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Modern Slavery Act 2015 – supply chain due diligence, November 2015

11 November 2015

The Modern Slavery Act 2015 (the Act) came into force in October this year, consolidating existing criminal offences in slavery and human trafficking and bringing in new rules on supply chain due diligence. The UK Government has now issued supporting guidance to the legislation.

All commercial organisations with an annual turnover of£36 million or more are required to publish a statement each financial year setting out the steps they have taken to ensure that there is no slavery and human trafficking in any part of their business or supply chains (section 54). If no steps have been taken, then this must be explicitly stated.

This obligation extends to all companies (listed or private) and partnerships carrying on a business in the UK, regardless of where they were incorporated or formed. The guidance stresses that the determination of whether an organisation is “carrying on a business” in the UK will be carried out by applying a common sense approach. Having a “demonstrable business presence” will be necessary and not merely having a UK subsidiary (if it operates completely independently of the parent or group companies).

However, the guidance also states that for the purposes of the turnover test, companies that are carrying on a business in the UK should include their “subsidiary undertakings” (including those operating wholly outside the UK). The turnover over of parent companies and other group companies which are “managed on a unified basis” must be included in the calculation, as the threshold applies to the whole organisation which is carrying on a business in the UK. So, smaller UK companies (with turnover below £36 million) will need to take account of their parent and sister companies operating internationally. In such cases the guidance states that the parent company can publish one statement for the group, provided that it covers the steps that each of the subsidiary organisations has taken in the relevant financial year.

Compliance statements

There are six areas of information that the Act states may be included in the statement under section 54(5):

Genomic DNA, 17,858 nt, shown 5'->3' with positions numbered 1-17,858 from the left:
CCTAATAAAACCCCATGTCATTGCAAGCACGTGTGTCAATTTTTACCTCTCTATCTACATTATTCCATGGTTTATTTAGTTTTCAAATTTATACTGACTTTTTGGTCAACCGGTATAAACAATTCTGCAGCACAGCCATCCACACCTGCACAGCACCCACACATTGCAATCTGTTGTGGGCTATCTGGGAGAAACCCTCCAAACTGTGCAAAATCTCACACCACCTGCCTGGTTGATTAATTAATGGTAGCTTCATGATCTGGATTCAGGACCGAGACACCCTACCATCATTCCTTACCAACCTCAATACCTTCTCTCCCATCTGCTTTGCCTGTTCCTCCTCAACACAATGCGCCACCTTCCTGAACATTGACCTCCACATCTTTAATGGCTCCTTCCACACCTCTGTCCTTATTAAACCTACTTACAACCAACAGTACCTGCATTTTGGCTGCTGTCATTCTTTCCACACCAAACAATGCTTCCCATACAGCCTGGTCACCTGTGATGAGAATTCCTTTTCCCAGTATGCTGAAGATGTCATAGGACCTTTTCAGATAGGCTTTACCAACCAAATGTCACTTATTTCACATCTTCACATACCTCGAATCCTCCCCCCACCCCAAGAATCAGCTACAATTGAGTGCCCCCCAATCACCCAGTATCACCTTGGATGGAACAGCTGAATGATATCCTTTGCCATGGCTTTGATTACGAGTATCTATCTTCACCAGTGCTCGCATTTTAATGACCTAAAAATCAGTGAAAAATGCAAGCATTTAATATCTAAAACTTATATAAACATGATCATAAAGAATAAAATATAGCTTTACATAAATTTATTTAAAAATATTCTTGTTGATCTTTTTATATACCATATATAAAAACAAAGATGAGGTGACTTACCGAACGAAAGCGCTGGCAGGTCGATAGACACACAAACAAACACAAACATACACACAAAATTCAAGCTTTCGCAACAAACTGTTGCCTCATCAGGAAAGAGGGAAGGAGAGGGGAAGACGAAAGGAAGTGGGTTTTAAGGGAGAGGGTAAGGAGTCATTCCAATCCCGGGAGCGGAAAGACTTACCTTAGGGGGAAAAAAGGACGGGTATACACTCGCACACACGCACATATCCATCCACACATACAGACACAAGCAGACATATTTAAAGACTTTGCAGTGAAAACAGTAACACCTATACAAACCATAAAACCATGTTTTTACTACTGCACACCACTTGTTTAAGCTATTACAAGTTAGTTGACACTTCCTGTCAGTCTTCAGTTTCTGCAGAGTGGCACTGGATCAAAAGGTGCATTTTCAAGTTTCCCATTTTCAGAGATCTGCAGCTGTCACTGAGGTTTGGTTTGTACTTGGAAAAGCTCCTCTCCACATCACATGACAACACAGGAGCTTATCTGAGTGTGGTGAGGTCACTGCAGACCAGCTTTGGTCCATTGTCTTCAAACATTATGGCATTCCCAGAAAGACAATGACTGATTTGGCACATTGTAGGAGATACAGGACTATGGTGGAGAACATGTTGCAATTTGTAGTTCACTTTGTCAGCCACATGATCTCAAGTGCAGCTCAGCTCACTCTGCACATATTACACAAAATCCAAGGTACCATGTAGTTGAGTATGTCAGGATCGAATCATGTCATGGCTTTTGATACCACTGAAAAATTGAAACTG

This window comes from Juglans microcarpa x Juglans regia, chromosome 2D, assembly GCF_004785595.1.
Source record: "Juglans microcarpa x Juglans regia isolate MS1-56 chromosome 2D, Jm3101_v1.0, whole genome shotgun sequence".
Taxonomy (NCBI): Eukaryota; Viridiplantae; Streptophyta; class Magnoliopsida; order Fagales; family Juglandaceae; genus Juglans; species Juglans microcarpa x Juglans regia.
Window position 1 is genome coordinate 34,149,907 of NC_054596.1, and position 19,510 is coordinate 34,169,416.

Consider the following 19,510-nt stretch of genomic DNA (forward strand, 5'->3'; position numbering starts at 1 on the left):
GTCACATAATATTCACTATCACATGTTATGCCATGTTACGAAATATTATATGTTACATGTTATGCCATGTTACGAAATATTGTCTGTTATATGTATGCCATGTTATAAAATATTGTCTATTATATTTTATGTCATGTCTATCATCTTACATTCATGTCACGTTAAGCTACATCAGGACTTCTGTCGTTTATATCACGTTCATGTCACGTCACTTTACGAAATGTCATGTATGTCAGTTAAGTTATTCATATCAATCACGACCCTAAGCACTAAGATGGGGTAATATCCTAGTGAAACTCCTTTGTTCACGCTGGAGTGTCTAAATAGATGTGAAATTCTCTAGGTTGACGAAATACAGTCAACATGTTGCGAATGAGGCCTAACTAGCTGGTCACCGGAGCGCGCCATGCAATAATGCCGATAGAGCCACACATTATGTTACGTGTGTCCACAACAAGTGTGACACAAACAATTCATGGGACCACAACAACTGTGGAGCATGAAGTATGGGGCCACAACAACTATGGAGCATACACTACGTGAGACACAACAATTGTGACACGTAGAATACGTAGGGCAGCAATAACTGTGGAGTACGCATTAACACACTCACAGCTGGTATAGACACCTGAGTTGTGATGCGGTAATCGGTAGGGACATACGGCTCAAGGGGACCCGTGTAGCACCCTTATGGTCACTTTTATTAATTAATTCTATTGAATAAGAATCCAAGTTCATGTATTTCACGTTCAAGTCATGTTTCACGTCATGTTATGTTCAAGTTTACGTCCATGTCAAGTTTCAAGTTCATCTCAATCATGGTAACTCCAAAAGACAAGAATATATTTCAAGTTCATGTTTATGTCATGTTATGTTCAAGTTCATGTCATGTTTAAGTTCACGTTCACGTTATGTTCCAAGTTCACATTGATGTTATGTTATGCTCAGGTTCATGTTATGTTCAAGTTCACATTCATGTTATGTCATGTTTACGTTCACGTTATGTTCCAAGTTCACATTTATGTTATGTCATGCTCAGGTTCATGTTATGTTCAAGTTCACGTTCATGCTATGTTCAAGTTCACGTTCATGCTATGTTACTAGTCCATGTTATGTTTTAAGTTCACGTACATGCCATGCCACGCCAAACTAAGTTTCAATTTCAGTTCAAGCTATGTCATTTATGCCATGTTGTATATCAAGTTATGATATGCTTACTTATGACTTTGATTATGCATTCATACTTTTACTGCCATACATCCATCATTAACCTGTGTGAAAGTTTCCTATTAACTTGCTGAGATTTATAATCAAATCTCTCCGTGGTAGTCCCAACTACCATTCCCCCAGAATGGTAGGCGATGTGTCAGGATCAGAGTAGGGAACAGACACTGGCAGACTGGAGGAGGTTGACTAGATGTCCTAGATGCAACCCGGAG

a. The organisation’s structure, its business and supply chains.

b. Its policies in relation to slavery and human trafficking.

c. Its due diligence processes in relation to slavery and human trafficking in its business and supply chains.

d. The parts of its business and supply chains where there is risk of slavery and human trafficking taking place, and the steps it has taken to assess and manage that risk.

e. Its effectiveness in ensuring that slavery and human trafficking is not taking place in its business or supply chains, measured against such performance indicators as it considers appropriate.

f. The training about slavery and human trafficking that is available to its staff.

This list is merely an indication of the type of material organisations may wish to consider discussing in their statements and is not binding. However, the statement must have high level approval and be published on the organisation’s website. If the business does not have a website, it must provide a copy of the statement to anyone who requests one in writing within 30 days of that request.

Failure to produce a statement may result in proceedings being brought by the Secretary of State for an injunction requiring that organisation to comply; failure to comply with this order would be a contempt of court, punishable by an unlimited fine. Equally as important to any business as a fine will be the loss of reputation arising from them being seen to equivocate on such a clear ethical issue.

Supply chain verification

It is noticeable that the Act does not mandate any third party verification of supply chains. Under section 54(5)(e) an organisation is left to determine “indicators as it considers appropriate”.